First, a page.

Unlike those cases, however, the original prosecution of defendant in this case was terminated by granting of the State’s motion to nol-pros. (See People v. Watson (1946), 394 Ill. 177, 179, 68 N.E.2d 265, 267, cert. denied (1946), 329 U.S. 769, 91 L. Ed. 662, 67 S. Ct. 130.) The subsequent indictment was not a belated attempt to establish probable cause for charges then pending, but rather represented commencement of a new and distinct criminal proceeding. The fact that the State moved to nolpros the complaint pending against defendant in this case does not suggest it did so to avoid the probable-cause hearing provided by section 7; it is apparent that the State sought to dismiss the charge solely because it felt it had insufficient evidence at that time to continue to hold defendant under the complaint. This appears to us to be a proper and *770indeed a necessary posture for the State to take in that circumstance. Having brought about the dismissal of the pending charge against defendant because of insufficient evidence, however, does not raise a bar to the State’s subsequently presenting available evidence to a grand jury to seek an indictment for the same offense previously dismissed. People v. Howell (1977), 46 Ill. App. 3d 300, 360 N.E.2d 1212; People v. Garcia (1972), 7 Ill. App. 3d 742, 288 N.E.2d 637.
While the 86-day delay in affording defendant a preliminary hearing after his arrest and until the charge was nol-prossed may well have presented a section 7 violation had an appropriate objection been made while the complaint was pending, defendant failed to assert his right to a prompt probable-cause determination, and we conclude that his failure to raise the issue during that period of time precludes his doing so now. While a defendant would understandably be reluctant to resist or object to the State’s wish to dismiss a charge against him, it is well established that neither double jeopardy or equitable estoppel doctrines will act to bar future prosecution of an offense nol-prossed before jeopardy attached. (People v. Howell (1977), 46 Ill. App. 3d 300, 301, 360 N.E.2d 1212, 1213; People v. Garcia (1972), 7 Ill. App. 3d 742, 747, 288 N.E.2d 637, 641.) Raising the issue of a defendant’s right to a prompt probable-cause determination at this stage will become more significant when it has been determined what sanctions may be imposed by the court for section 7 violations. We will address that question later in this opinion.
We note, too, that defendant claims a total of 138 days of delay commencing with his arrest and concluding with the return of the indictment by the grand jury. It is apparent, however, that the time between dismissal of the complaint and return of the indictment could not under these circumstances be considered to establish a section 7 violation because defendant was not being held either in custody or on bail to answer for the crime charged and was thus being afforded the protection offered by section 7 during that time.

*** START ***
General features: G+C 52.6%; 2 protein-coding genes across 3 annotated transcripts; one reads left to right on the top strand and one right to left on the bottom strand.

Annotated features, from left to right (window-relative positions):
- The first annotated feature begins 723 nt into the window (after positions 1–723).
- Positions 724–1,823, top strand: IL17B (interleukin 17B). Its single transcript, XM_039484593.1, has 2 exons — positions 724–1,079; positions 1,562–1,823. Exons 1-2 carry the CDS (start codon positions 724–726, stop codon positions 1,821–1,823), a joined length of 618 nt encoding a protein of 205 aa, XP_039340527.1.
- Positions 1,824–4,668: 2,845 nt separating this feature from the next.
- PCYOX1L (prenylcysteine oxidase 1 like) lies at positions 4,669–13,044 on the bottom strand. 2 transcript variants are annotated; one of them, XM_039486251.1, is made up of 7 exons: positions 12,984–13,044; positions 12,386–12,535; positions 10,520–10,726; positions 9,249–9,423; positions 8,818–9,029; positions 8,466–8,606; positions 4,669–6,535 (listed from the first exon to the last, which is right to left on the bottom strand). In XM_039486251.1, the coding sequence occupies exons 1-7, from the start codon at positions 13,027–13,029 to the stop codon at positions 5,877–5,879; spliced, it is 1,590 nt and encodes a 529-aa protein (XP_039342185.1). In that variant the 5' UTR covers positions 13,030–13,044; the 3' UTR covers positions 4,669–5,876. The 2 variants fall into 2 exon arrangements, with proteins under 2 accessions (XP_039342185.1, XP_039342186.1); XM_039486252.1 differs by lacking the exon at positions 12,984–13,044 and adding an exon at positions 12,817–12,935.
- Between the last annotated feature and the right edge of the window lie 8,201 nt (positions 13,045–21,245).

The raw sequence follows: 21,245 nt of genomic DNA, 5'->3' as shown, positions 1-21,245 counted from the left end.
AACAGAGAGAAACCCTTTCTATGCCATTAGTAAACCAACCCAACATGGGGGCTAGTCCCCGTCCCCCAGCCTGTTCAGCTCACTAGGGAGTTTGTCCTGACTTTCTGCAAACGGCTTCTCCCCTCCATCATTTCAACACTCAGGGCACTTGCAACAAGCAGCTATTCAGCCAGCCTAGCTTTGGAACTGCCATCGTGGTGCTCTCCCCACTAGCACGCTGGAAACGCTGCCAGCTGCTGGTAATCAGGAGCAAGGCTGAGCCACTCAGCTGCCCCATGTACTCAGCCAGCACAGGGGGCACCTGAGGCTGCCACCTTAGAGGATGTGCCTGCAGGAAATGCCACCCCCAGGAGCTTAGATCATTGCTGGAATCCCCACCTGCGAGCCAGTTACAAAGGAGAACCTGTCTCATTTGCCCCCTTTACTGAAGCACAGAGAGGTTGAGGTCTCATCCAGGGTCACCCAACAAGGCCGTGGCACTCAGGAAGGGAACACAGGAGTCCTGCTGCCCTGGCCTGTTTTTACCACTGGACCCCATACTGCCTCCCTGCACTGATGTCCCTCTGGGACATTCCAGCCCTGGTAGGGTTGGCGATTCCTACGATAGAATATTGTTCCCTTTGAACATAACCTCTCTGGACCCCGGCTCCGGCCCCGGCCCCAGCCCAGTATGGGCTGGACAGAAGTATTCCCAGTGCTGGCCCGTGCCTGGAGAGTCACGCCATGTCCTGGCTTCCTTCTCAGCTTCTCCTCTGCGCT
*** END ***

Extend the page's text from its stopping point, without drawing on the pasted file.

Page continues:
We conclude, therefore, that under the circumstances presented in this case the State did not violate defendant’s constitutional right to a prompt hearing to establish probable cause and the trial court erred in so holding.
There is a second basis upon which the judgment of the trial court must be reversed in that it erroneously dismissed the indictment and discharged defendant as a remedy or a sanction for the section 7 violation it perceived to have occurred. In doing so, the trial court relied upon People v. Kirkley (1978), 60 Ill. App. 3d 746, 377 N.E.2d 540, where such a remedy was approved by the appellate court. In that case the reviewing court understandably determined that the 176-day delay between *771defendant’s arrest and indictment, without a preliminary hearing, violated his right to a prompt determination of probable cause and it fashioned a remedy it found appropriate to that extraordinary case. However, all of the other courts of review in Illinois (to which we have earlier referred) in considering the question of what remedy, if any, is available when section 7 is violated have taken a different view in reliance upon People v. Howell (1975), 60 Ill. 2d 117, 324 N.E.2d 403, and People v. Hendrix (1973), 54 Ill. 2d 165, 295 N.E.2d 724. In these cases our supreme court pointed out that, while section 7 requires that a defendant must be granted a prompt probable-cause hearing, “[t]he legislature has not fashioned a remedy of discharge for a violation of this section as it has for the violation of the defendant’s right to a speedy trial. (Ill. Const. (1970), art. I, §8; see Ill. Rev. Stat. 1973, ch. 38, par. 103 — 5.)” (People v. Howell (1975), 60 Ill. 2d 117, 120, 324 N.E.2d 403, 404.) The court in Howell urged the legislature to fashion appropriate sanctions to protect the rights guaranteed by section 7. (60 Ill. 2d 117, 123, 324 N.E.2d 403, 406.) The legislature has not yet done so, nor has our supreme court suggested that it no longer holds the views it expressed in Howell that such sanctions are more appropriately a subject for legislative consideration. Until either the legislature or our supreme court has acted further we will abide by the view expressed in Howell that dismissal of a cause is not an appropriate remedy for a violation of section 7 of the constitution.
For the foregoing reasons the judgment of the Circuit Court of Du Page County dismissing the indictment is reversed and the cause is remanded for further proceedings.
Reversed and remanded.
SEIDENFELD and WOODWARD, JJ., concur.